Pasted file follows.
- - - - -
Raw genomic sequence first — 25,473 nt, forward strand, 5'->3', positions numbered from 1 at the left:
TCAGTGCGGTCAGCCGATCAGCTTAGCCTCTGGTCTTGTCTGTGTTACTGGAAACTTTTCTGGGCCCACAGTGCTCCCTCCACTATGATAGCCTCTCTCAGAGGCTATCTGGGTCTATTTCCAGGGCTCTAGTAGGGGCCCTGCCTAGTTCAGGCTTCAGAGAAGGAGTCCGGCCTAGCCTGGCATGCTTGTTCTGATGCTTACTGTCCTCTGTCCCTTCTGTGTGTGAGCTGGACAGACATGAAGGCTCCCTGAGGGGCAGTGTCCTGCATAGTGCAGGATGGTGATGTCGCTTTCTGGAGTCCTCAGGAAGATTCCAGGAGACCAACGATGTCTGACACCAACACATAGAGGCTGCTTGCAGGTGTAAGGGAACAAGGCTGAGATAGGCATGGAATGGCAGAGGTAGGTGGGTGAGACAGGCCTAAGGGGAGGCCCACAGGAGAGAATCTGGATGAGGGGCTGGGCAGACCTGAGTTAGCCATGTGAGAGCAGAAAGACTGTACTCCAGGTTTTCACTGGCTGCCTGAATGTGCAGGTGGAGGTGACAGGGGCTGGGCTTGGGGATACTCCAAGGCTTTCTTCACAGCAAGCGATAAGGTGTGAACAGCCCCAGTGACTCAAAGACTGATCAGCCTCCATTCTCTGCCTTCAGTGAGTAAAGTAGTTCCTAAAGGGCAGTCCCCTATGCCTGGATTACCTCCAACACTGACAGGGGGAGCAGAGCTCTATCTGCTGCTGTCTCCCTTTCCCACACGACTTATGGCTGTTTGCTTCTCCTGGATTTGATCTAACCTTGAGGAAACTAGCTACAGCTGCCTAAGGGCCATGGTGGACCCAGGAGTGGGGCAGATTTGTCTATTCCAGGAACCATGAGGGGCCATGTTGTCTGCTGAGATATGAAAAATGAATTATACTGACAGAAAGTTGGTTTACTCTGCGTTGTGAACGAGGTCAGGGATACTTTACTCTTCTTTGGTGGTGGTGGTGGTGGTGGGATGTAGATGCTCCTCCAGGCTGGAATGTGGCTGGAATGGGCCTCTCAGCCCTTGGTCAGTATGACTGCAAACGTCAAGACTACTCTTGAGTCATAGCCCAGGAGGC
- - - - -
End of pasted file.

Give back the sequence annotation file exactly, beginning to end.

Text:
Raw genomic sequence first — 25,473 nt, forward strand, 5'->3', positions numbered from 1 at the left:
TCAGTGCGGTCAGCCGATCAGCTTAGCCTCTGGTCTTGTCTGTGTTACTGGAAACTTTTCTGGGCCCACAGTGCTCCCTCCACTATGATAGCCTCTCTCAGAGGCTATCTGGGTCTATTTCCAGGGCTCTAGTAGGGGCCCTGCCTAGTTCAGGCTTCAGAGAAGGAGTCCGGCCTAGCCTGGCATGCTTGTTCTGATGCTTACTGTCCTCTGTCCCTTCTGTGTGTGAGCTGGACAGACATGAAGGCTCCCTGAGGGGCAGTGTCCTGCATAGTGCAGGATGGTGATGTCGCTTTCTGGAGTCCTCAGGAAGATTCCAGGAGACCAACGATGTCTGACACCAACACATAGAGGCTGCTTGCAGGTGTAAGGGAACAAGGCTGAGATAGGCATGGAATGGCAGAGGTAGGTGGGTGAGACAGGCCTAAGGGGAGGCCCACAGGAGAGAATCTGGATGAGGGGCTGGGCAGACCTGAGTTAGCCATGTGAGAGCAGAAAGACTGTACTCCAGGTTTTCACTGGCTGCCTGAATGTGCAGGTGGAGGTGACAGGGGCTGGGCTTGGGGATACTCCAAGGCTTTCTTCACAGCAAGCGATAAGGTGTGAACAGCCCCAGTGACTCAAAGACTGATCAGCCTCCATTCTCTGCCTTCAGTGAGTAAAGTAGTTCCTAAAGGGCAGTCCCCTATGCCTGGATTACCTCCAACACTGACAGGGGGAGCAGAGCTCTATCTGCTGCTGTCTCCCTTTCCCACACGACTTATGGCTGTTTGCTTCTCCTGGATTTGATCTAACCTTGAGGAAACTAGCTACAGCTGCCTAAGGGCCATGGTGGACCCAGGAGTGGGGCAGATTTGTCTATTCCAGGAACCATGAGGGGCCATGTTGTCTGCTGAGATATGAAAAATGAATTATACTGACAGAAAGTTGGTTTACTCTGCGTTGTGAACGAGGTCAGGGATACTTTACTCTTCTTTGGTGGTGGTGGTGGTGGTGGGATGTAGATGCTCCTCCAGGCTGGAATGTGGCTGGAATGGGCCTCTCAGCCCTTGGTCAGTATGACTGCAAACGTCAAGACTACTCTTGAGTCATAGCCCAGGAGGC